How Not to Treat Ideas
Tibor R. Machan
The philosophical school I consider most sensible sees ideas as the means by which human beings gain understanding of reality. Ideas are what helps us navigate reality so we can live successfully. Which is why so much effort has been spent on developing, criticizing and analyzing ideas throughout human history, especially in the academy, not just in the sciences but in matters of public concern.
But in the modern age a good many thinkers have come to believe that ideas are actually expressions of passions or interests, brought about so as to promote the satisfaction of desires. Or, in other words, that they are simply ideology.
This attitude appeared to be what lay behind a question some journalists on TV were asking about Ron Paul. On a round table television program I was watching recently, several of journalists were discussing results from the various primaries and caucuses, and some of them asked, “What is Ron Paul after? What does he want? What is driving him?” This in part because, well, he isn’t very likely to win. And the answer that Ron Paul is actually interested in figuring things out and then teaching people something--for example about the US Constitution, about the Federal Reserve system, about the nature of money--just kept being overlooked. No, Paul has to have an agenda of some sort, like wanting to be a vice-presidential candidate, like getting appointed to some federal department, etc. Just advancing and defending certain ideas so as to promote understanding on the part of the electorate seems to be unfathomable to these journalists. There has to be an angle!
Here is one main source of the widespread cynicism about American politics. People look at candidates and office holders as always being out for something--power, wealth, fame, and the like. Wanting to be correct about political matters seems not to matter. Getting it right about the Fed or the US Constitution--that is, truth--is passe. Why?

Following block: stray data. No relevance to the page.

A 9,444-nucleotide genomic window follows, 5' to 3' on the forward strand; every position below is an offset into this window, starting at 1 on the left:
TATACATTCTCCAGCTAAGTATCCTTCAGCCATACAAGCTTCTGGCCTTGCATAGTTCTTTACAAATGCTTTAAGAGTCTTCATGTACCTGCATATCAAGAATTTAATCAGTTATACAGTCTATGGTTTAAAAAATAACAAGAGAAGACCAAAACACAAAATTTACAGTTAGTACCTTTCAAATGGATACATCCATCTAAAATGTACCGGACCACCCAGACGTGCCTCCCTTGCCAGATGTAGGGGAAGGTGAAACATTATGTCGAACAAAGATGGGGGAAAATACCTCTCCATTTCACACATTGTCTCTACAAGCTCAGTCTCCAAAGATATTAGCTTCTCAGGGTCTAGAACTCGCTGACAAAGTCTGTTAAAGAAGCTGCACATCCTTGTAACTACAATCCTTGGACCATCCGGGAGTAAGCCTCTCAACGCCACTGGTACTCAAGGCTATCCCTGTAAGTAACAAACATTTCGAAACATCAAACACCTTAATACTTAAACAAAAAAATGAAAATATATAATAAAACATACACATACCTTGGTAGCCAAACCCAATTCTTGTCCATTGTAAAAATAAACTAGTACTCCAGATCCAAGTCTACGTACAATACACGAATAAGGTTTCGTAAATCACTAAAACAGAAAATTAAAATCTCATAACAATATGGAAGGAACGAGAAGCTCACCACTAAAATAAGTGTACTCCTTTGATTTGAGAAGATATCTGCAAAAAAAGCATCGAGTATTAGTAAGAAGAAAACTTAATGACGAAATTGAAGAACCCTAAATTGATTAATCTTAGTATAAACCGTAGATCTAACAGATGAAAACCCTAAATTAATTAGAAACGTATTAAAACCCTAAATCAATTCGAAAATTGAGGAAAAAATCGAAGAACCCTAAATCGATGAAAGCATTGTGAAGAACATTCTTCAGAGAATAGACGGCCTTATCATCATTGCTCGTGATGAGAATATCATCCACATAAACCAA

There is also that related way of dealing with people’s opinions and ideas, namely, by explaining them away as having been caused by one’s upbringing. The often heard question, “Where is he or she coming from?” indicates this approach. When you hold that economic stimulus is folly or helpful, it doesn’t matter whether the idea is true; just explain it either linking it to the person’s special interest or background. Concern yourself with what put the idea in the mind. (Which implies, of course, that the answer to that question will also be treated as having been caused by someone’s background, history, or upbringing, ad infinitum!)
All of this may indicate why so many people in public life don’t really argue about the merits of ideas or positions on various issues but focus, instead, on the motivations and character of those advancing the ideas. And to undermine those ideas, then, will not require better ideas, sound criticism and so forth but, instead, the calling into question of the motivations and character of whoever defends them. Never mind if an idea has merit, ask, instead, what explains that someone holds it and is the motivation benign. Besmirching the thinker is what works, not criticizing what he or she thinks! So as to impugn Ron Paul’s or Mitt Romney’s or Newt Gingrich’s position, link it to some kind of questionable motive. He holds his foreign policy views because he has loyalties to certain foreign countries since his parents or associates were born there! He opposes the Federal Reserve Bank because he hates bankers who help his adversaries, not because the ideas are right and those who oppose them are, well, wrong.
I received an unsolicited email the other day that questioned President Obama’s loyalty to the United States of America, claiming, instead, that he is working for Kenya! I couldn’t resist replying that it doesn’t matter to me if he came from the moon or Mars, what matters is whether he has good ideas on public affairs. Immediately I got a reply saying well it should matter to me if I care about where this country is going.
This kind of reasoning bothers me not only because it commits the informal genetic fallacy, which questions ideas not because of their flaws but because of their origins, but also because I have been subject to similar dismissal of my own thinking: “You come from Communist Hungary, right? So obviously you would think this or that.”